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Judge Allows Woman To Serve Divorce Papers Via Facebook

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Facebook has long been a platform for people to announce engagements and publicly change the status of their relationships. Now, the social media platform is actually being used as a conduit to make a legally binding change in one woman's relationship.

Manhattan Supreme Court Justice Matthew Cooper is allowing a Brooklyn nurse named Ellanora Baidoo to serve her divorce papers to her husband through a Facebook message, The New York Daily News reports. This is because Baidoo has only been able to reach her husband, Victor Sena Blood-Dzraku, through Facebook and by phone.

Now, don't go thinking that everyone can now serve divorce papers through a private Facebook message accompanied by a stern-looking sticker. This seems to be a special case because Blood-Dzraku told his wife that "he has no fixed address and no place of employment," according to The Daily News. He also apparently doesn't want a divorce and has not made himself available to be physically served the divorce papers. A private investigator was even hired to track Blood-Dzraku down, to no avail.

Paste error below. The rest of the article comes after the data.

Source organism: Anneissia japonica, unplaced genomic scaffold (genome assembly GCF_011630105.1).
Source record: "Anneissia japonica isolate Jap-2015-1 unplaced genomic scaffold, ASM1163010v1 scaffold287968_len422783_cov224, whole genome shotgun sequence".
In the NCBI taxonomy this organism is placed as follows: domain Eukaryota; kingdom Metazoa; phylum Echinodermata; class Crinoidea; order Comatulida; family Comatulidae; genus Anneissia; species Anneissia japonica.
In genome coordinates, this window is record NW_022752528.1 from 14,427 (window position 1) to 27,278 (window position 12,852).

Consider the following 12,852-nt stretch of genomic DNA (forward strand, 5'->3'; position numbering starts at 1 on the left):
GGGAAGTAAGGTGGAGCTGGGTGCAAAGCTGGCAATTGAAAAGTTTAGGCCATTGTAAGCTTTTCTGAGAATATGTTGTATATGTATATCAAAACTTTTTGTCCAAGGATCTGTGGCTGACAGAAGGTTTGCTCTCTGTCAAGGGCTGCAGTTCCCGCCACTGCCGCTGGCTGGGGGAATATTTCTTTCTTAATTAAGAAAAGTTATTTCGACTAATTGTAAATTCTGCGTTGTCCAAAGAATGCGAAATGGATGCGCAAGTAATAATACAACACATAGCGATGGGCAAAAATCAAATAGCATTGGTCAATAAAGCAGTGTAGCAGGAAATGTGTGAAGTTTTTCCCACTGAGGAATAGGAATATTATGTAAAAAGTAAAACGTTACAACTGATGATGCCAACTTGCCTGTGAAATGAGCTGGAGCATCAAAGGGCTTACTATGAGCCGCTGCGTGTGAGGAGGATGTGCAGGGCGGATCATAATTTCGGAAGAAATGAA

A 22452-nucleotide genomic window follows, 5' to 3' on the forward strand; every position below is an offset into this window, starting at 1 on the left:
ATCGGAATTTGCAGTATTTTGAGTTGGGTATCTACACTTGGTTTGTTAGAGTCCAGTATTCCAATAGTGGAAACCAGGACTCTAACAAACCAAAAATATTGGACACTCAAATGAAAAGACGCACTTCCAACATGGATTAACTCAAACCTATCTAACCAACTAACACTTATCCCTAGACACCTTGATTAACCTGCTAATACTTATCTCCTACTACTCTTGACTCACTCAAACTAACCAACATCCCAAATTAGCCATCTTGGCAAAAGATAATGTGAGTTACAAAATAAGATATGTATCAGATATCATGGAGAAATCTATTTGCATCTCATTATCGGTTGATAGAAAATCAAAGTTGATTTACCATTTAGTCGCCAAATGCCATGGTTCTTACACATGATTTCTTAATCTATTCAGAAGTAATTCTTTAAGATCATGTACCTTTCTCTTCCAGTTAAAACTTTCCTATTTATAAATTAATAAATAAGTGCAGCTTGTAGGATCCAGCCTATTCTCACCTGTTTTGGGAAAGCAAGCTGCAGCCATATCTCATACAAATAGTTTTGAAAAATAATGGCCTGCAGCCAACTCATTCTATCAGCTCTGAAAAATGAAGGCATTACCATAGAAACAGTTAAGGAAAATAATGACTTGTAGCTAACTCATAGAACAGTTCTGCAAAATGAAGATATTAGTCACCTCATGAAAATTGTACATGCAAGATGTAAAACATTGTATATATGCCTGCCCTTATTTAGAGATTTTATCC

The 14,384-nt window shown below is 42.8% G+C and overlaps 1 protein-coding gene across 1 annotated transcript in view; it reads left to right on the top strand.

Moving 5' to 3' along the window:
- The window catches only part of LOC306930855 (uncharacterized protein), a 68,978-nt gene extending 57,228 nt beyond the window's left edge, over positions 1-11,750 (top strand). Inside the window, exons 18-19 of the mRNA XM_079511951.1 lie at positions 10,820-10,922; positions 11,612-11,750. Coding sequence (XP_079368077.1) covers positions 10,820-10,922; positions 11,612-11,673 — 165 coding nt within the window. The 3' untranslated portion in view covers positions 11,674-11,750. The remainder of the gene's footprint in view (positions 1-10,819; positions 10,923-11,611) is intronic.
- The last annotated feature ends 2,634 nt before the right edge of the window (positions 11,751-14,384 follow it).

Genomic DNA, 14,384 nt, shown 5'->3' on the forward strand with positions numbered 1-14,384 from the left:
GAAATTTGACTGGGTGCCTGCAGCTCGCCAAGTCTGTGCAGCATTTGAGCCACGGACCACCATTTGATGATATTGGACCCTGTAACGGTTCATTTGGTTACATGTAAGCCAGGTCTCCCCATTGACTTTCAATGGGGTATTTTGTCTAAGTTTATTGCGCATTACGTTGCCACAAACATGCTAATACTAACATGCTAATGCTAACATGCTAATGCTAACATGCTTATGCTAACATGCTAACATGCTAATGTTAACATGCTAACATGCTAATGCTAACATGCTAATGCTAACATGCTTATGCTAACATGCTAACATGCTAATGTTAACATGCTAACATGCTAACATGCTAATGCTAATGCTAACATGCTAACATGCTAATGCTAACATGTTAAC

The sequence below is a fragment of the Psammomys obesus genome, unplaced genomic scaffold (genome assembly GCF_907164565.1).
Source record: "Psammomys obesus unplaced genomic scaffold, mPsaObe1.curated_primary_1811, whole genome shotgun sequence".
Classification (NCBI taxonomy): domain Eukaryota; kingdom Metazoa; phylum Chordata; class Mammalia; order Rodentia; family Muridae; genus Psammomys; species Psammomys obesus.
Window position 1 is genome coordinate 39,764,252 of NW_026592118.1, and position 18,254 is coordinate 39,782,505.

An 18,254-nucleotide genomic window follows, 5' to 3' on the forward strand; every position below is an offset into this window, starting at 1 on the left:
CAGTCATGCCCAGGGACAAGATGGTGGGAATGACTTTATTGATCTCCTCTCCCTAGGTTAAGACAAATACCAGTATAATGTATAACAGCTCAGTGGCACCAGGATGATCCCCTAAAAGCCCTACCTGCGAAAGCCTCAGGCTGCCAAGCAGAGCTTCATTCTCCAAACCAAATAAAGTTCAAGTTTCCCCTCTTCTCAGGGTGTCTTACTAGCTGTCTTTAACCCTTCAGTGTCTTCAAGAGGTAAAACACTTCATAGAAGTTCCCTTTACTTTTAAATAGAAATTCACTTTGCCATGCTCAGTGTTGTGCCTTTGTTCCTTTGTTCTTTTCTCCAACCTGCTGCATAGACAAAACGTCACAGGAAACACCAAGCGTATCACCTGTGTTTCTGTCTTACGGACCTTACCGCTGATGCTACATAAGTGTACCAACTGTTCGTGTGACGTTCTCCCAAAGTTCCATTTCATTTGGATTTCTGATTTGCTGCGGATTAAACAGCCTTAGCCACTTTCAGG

Since Facebook is one of the only ways Baidoo has been in contact with her husband, the judge granted her "permission [to] serve defendant with the divorce summons using a private message through Facebook," according to the Daily News. So far, one Facebook message has been sent to Blood-Dzraku, to which he has not responded.

The debate over whether or not Facebook can be used as a legally-binding platform has raged on for years, and it is sure to continue in the wake of this landmark ruling. This actually isn't the first time Facebook users have been permitted to serve legal papers using the platform. As Gizmodo points out, a judge allowed a Staten Island man in September 2014 to serve his ex-wife a paper via Facebook that stated his decision to stop paying child support.

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